The lack of self-worth has an incredible impact on our self-confidence. If we don’t believe in ourselves, we probably won’t achieve our goals. We act accordingly to what we tell ourselves. Sometimes we constantly tell ourselves, “I don’t think I can do this today”, or “I’m not good enough”, “Other people are so much better than I am so why even try”. It’s the small sentences we say to ourselves in our heads that impacts our behaviour and ultimately whether we reach our goals or not. When we are not confident in our potential, we start doing things that can block our success.
Procrastination is one of the biggest ways we self-sabotage. It is so easy to find a reason as to why you can’t start working on the thing you need to or even want to work on now. Be it to start your work day, reply to a message or email, clean the kitchen, continue reading a book, play with your children or even call a loved one. Procrastination feels good but at the same time provokes fear and anxiety. Start paying attention to how often you procrastinate. I was surprised at how many times a day I procrastinated and realised it has become a horrible habit. The best thing to do is to start paying attention. When you can recognise your behaviour and patterns, you can fix it. Bad habits are ruining your life and it usually comes in small ways.
We fear success.
Sometimes when we work hard toward a goal and we are almost at the top, but our low self-esteem might make us think that we won’t be able to cope with the success. Low self-esteem can make us worry that we don’t truly deserve the promotion or are not qualified enough or prepared for the success we have worked hard for and earned, so we self-sabotage to not achieve the success. No one wants to be called a fraud or hear that it was just beginner’s luck. We want it fair and square. We can also self-sabotage achieving our goal when we know we would have to keep our performance up to this new level and the ‘pressure’ to attain becomes too much. We then backtrack, even just one step so that we don’t reach the goal and spare ourselves the ‘pressure’. This all stems from low self-confidence. Sometimes we are too afraid of success that we never get to enjoy it, even though we deserve it. This is exactly what I’ve encountered this year.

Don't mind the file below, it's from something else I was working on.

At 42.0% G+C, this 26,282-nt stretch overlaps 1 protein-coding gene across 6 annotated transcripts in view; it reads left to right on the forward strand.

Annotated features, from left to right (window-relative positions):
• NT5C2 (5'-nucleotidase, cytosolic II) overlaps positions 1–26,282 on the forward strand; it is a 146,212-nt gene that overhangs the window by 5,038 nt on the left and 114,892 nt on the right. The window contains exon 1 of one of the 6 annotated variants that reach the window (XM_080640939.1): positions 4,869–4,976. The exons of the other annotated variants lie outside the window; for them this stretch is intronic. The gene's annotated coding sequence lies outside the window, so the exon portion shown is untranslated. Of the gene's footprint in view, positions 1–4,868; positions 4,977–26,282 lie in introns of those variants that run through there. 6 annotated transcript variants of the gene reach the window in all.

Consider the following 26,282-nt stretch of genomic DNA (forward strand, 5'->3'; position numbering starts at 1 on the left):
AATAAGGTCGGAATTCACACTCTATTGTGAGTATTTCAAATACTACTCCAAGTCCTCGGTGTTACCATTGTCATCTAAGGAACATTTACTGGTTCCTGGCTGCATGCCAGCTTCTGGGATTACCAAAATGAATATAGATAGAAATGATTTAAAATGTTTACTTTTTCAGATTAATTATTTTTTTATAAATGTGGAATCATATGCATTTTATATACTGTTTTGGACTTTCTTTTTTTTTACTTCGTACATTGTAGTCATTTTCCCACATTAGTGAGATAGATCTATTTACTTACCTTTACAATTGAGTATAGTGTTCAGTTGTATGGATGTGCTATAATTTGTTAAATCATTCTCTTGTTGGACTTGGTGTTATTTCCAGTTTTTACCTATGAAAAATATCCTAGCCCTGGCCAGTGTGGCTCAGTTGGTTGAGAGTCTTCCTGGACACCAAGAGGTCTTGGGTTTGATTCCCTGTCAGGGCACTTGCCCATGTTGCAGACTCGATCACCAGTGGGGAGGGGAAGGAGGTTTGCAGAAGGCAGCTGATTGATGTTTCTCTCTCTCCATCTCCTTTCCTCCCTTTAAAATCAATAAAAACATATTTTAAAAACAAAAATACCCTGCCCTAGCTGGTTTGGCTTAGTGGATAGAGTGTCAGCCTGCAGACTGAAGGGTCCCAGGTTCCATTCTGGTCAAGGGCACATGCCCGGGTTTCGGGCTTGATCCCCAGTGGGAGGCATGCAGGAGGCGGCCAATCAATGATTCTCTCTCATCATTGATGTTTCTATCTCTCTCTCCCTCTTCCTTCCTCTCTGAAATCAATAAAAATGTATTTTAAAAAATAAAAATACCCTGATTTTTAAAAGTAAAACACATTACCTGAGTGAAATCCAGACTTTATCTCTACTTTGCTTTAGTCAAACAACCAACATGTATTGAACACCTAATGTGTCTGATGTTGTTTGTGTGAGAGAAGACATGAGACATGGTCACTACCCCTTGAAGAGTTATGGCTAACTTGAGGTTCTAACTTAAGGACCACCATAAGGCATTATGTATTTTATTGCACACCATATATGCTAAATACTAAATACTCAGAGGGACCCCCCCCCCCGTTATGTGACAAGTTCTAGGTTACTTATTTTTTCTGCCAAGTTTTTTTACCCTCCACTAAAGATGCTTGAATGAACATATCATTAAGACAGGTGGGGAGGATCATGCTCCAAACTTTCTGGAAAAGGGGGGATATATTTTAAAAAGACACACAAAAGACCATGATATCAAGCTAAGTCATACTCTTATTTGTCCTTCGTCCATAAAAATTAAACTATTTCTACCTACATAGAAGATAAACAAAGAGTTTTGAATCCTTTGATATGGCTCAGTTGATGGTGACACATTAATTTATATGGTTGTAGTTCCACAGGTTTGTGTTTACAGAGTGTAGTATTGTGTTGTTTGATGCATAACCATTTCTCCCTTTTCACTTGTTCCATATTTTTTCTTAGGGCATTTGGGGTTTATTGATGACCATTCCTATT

We want to place the fault on something or someone else.
When we believe the thoughts in our heads that we will fail or potentially not do well in something we start behaving in ways that cause us to fail. When we think things like, “I won’t get that position anyway” we shift our responsibility in achieving our goals. Because we have already been telling ourselves and even made up our minds that we won’t succeed, we then shift the blame to something else, some situation that happened or even to someone else. “I didn’t get that position because I didn’t do a good enough speech”, but, you chose not to prepare well enough for that speech. We often procrastinate to avoid disappointment, give up too soon or even prepare less than we know we should just to have something to shift the blame on when we fail.
We want control
When we feel like we have control, we can accept a negative outcome more easily if we’ve made up our minds beforehand that we will get a negative outcome. The negative thought patterns, even though we don’t want the negative outcome, controls the outcome, so we need to correct our self-sabotaging thought patterns.
We fear failure